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More Disturbing Details on the Jailing of Pregnant Juana Villegas DeLaPaz

July 13, 2008

Tim Chavez shares further information based on an interview with DeLaPaz’s family by her attorney – so, yes, this is all third and fourth-hand, but it hasn’t been covered by our local media as far as I’ve seen.

Many have asked why she was pulled over, and according to Tim, the ticket was issued for “careless driving.” She also did not have a driver’s license, and had been initially told to call someone else to drive her and her children home.

“Sgt. Coleman…made pregnant Juana wait in a hot car for an hour. When the other driver arrived, Coleman then told Juana that she didn’t get out of the car into his police vehicle in two seconds he would put her in handcuffs. She told Coleman that she was supposed to deliver in three days, but it made no difference.”

Tim reports that during her ICE interview, it was determined that she had previously undergone deportation a decade prior, so she was kept in jail on the driving without a license charge and an ICE detainment. Then this happened:

On 7/5/08, her “water broke” at approximately 10 p.m and she was taken by ambulance to General Hospital about an hour later. She gave birth on 7/6/08 at 1:03 a.m. She received excellent and compassionate care at Nashville General.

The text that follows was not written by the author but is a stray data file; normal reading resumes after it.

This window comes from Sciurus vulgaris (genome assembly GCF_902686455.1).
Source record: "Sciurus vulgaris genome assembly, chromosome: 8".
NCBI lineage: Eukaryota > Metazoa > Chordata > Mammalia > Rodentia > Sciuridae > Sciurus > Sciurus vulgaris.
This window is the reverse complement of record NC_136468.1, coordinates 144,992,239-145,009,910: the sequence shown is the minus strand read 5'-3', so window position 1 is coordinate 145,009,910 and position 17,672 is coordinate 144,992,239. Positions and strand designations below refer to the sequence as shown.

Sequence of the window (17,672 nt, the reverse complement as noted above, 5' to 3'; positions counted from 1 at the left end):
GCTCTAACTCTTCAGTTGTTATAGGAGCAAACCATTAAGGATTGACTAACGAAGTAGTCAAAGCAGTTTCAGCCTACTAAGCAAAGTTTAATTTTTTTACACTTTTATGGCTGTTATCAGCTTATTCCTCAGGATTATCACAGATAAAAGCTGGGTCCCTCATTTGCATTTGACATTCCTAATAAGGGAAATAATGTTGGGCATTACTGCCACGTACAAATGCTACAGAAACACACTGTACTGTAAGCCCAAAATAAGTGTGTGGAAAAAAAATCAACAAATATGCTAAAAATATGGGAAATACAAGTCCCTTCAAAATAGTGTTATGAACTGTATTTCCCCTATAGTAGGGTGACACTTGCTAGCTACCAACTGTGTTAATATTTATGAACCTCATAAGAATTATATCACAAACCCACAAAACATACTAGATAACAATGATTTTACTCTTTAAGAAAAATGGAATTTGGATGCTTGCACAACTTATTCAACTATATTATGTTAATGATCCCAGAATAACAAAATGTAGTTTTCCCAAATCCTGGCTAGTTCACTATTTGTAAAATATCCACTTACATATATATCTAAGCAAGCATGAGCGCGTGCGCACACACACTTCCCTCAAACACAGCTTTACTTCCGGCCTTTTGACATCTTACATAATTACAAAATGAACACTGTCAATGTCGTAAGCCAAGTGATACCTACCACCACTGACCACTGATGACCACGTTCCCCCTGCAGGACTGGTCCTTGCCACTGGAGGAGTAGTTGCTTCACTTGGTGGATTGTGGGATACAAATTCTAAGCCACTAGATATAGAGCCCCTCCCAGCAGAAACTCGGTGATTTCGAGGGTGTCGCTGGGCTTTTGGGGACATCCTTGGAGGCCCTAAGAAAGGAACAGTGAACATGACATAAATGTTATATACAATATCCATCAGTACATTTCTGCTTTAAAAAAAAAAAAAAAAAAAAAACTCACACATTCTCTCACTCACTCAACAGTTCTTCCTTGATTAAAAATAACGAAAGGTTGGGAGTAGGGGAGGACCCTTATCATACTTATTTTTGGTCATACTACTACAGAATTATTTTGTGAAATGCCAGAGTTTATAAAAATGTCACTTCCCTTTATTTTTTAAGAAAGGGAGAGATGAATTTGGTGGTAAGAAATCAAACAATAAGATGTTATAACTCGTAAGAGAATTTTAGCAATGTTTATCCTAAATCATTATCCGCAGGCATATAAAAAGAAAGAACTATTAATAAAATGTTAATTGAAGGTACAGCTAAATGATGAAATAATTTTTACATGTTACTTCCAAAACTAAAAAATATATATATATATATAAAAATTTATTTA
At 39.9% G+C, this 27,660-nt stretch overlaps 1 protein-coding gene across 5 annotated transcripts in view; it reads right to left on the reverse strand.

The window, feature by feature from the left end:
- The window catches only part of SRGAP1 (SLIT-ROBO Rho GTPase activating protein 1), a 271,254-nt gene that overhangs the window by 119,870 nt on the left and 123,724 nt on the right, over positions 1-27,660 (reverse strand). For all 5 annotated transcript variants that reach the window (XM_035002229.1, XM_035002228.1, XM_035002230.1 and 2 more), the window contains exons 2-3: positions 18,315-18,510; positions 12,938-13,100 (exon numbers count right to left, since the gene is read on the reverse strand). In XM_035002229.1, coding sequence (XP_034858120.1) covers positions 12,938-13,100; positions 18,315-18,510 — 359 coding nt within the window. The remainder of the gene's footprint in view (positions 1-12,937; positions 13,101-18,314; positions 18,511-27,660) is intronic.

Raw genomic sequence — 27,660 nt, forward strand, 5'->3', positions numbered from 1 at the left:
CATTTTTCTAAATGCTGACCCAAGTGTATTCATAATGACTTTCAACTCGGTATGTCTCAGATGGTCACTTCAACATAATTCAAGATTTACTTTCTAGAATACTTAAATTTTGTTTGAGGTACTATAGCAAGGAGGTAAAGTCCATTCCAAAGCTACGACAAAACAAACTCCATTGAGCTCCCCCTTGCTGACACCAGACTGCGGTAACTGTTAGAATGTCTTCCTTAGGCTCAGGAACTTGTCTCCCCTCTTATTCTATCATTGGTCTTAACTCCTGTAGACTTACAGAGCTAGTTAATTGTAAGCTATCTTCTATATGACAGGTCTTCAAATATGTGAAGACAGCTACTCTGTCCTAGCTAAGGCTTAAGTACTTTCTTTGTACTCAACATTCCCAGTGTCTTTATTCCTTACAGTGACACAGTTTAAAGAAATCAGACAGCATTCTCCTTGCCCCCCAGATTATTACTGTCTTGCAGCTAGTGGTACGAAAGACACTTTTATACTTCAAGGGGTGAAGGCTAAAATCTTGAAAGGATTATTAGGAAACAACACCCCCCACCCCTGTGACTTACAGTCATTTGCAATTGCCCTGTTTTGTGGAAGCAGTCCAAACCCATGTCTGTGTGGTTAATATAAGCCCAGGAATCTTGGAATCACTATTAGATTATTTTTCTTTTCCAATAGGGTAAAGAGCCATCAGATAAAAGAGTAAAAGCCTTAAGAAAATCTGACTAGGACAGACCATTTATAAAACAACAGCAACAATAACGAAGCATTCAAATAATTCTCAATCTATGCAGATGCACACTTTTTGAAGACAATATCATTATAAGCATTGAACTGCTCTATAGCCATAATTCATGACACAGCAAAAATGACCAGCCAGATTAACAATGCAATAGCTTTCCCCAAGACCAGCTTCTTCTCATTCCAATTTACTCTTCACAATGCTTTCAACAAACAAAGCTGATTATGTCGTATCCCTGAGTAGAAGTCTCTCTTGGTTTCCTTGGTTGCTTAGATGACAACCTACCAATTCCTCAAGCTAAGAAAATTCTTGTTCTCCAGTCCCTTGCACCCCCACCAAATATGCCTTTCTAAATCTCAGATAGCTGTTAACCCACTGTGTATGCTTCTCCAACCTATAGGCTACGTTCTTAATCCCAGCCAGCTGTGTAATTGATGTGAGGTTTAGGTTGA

During her stay there, the guard (I believe it to have been sheriff’s personnel — wore a “green uniform”) disconnected the phone so that she could make no outgoing calls. She did not see her husband the entire time she was there. She was ankle-cuffed to the bed at all times (except when she was released to take a bathroom break).

After giving birth, DeLaPaz had her ankles recuffed and had this to contend with:

When the nurse requested the cuffs be removed to enable a better job of self-administering personal hygeine, the guard refused. The nurse became upset, but the guard callously said, “I’m just doing my job”. She was discharged on 7/8 at 4 p.m. The nurse gave her a breast pump, but the sheriff’s guard refused to let her use it or take it with her from the hospital.